Wowser. My fingers are getting laryngitis. One of the primary reasons for Cupcake’s and my expedition to the NOVA conference was Alan Gumpenburger’s presentation on the VA Agent’s examination for accreditation as a non-attorney practitioner. While it might not seem as daunting as, say, scaling the Eiffel tower, reading over the questions seems like a scenario I witnessed as a child.
In 1962, during dove season. my father was adamant that I begin learning the art of deflection shooting. Towards that end, he would show up at St. Mary’s (Catholic) and remove me from Fifth grade shortly before lunchtime to practice the 20 gauge art of birding. Somewhere in the last 50 years that term headed south and has taken on a completely different meaning. The Audubon Society has perverted it to convey “observing” birds.
On one foray, we had to stop by the Goldsboro, N.C. Police Department and get the gate keys to a promising cornfield recently harvested. The Chief ( who owned the property) invited us in and an old black man was standing in front of him. He had come for permission to vote that fall and, like all blacks in rural North Carolina at the time, had to pass a ‘literacy test’ to qualify. The Sheriff withdrew an old faded copy of a Japanese newspaper from his top desk drawer and held it up.
” How ’bout you tell me what this says, Lenny.” he asked.
“It say I h’aint gonna be voting this year agin, suh.” Lenny remarked.
“That’s right, Lenny. Now you run on home and get back to work. I reckon I’ll see you next year, hear? Give my best to the missus.” was the Sheriff’s parting remark.
Now you can imagine how I felt when I saw Alan Gumpenburger’s epistle of questions. I felt like Perry Mason being told he was going to have to memorize patent law with a side of international tax law in order to practice in LA County. Seriously. Alan tells me that prospective agents who have taken this send back some of the zingers they encountered (below). I was prepared for some highly technical how-to’s on SMC or perhaps suspense dates for various motions. Chew on a few of these actual questions.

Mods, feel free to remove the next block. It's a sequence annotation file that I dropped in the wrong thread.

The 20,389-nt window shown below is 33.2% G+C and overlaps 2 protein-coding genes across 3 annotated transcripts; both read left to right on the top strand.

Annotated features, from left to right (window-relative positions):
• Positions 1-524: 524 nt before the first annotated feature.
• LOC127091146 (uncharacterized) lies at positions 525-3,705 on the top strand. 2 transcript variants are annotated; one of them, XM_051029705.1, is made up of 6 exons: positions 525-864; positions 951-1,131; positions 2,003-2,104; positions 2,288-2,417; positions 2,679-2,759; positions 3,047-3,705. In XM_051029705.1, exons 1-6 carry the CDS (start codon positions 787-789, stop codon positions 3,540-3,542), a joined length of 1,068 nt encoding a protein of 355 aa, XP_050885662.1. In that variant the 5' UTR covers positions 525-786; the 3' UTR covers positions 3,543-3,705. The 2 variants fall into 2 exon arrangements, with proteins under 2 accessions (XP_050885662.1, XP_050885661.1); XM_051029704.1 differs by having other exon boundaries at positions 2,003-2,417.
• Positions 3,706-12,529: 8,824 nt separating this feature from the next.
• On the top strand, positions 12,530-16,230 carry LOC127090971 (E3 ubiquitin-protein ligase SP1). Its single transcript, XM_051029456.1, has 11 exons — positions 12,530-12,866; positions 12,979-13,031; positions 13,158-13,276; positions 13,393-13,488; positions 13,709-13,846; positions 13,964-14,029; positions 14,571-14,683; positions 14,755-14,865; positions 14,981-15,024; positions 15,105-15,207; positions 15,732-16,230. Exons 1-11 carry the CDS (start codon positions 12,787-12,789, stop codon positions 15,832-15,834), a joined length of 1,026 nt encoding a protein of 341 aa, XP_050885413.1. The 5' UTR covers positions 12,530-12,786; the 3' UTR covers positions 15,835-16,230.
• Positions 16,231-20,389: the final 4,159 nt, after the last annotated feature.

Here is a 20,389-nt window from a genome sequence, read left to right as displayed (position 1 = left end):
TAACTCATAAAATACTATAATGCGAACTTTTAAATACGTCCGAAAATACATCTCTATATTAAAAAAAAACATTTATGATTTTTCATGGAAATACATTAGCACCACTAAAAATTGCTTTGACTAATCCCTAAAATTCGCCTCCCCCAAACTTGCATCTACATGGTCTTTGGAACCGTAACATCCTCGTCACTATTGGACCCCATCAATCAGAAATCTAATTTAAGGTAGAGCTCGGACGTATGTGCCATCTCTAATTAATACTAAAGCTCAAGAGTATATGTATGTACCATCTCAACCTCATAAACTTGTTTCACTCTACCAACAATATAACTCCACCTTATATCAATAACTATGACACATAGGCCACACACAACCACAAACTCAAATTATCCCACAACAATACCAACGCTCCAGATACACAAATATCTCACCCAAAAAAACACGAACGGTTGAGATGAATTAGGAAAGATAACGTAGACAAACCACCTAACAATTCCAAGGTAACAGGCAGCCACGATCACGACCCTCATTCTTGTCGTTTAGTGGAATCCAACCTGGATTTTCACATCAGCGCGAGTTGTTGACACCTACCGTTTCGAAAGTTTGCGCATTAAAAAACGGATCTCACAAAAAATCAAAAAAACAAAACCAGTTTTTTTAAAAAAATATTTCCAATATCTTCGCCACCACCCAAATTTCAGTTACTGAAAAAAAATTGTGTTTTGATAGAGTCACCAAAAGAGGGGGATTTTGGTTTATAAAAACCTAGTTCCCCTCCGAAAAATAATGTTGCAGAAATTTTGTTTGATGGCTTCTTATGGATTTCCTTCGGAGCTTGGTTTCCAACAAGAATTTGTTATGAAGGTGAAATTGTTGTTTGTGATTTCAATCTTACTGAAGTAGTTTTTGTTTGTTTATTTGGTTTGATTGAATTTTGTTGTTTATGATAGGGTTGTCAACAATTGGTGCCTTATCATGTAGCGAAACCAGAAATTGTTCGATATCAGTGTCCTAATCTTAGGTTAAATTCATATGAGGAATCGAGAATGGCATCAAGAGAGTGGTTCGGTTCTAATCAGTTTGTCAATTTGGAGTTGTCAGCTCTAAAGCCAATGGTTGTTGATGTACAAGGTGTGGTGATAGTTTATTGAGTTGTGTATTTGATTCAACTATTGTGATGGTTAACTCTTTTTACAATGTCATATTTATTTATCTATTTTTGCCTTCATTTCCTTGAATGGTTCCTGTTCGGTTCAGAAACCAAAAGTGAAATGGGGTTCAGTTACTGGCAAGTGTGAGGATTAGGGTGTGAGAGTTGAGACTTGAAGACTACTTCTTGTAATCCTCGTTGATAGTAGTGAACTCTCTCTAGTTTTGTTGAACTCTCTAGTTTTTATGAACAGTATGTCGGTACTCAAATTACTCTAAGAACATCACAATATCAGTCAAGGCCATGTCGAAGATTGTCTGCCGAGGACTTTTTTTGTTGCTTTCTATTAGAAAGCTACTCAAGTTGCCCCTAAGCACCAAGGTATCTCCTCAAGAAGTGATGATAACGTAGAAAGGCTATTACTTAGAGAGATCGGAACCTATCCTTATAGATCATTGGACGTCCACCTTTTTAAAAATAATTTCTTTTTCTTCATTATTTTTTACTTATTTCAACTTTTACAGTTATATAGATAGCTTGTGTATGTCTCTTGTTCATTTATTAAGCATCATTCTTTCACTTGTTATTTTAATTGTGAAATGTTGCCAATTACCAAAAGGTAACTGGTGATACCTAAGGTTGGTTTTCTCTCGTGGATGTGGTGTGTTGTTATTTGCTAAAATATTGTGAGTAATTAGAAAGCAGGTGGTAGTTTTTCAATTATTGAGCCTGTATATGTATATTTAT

6. Is it true that Active Duty for Training includes duty performed as a temporary member of the Coast Guard Reserve?
9. A claimant’s net worth is a factor in determining eligibility for Improved Pension and for continuing eligibility to Section 306 Pension, but is not a factor in determining whether to continue entitlement to Old Law Pension.
43. What is the deadline to request a waiver of a debt owed to the VA?
a. 180 days
b. 90 days
c. 30 days
d. 100 days
57. According to 38 CFR 1.911, when a veteran challenges the amount owed from an individual participating in a VA benefit or Home Loan program, and the VA determines that an overpayment amount was proper and renders a decision indicating the amount owed and specific reasons for the debt, does the veteran have 1 year to appeal this decision?
a. Yes, paragraph (c)(3) provides…”In accordance with parts 19 and 20 of this title, the debtor may appeal the decision underlying the debt.”
b. No, the appeal must be submitted within 180 days as provided under section 1.963 and 1.964.
79. The Vietnam veteran has been service connected for diabetes type I since 1999. Initially, the VA regional office granted service connection as a presumptive condition under 3.309(e) as due to herbicide exposure (Agent Orange). The VA regional office determined that service connection was not in order, since presumptive only extends to Type II diabetes and has determined that service connection should be severed. Can the VA sever service connection? Explain the basis for your answer.
The last one here is a piece of cake but it illustrates that there may or can be written answers as opposed to strictly multiple choice answers.
Mr. Gumpenberger teaches classes on this subject and can be reached at:
Allen Gumpenberger, Independently Accredited VA Claims Agent
Gumpslegal Veterans Service, LLC
888 854 8677 Ext 110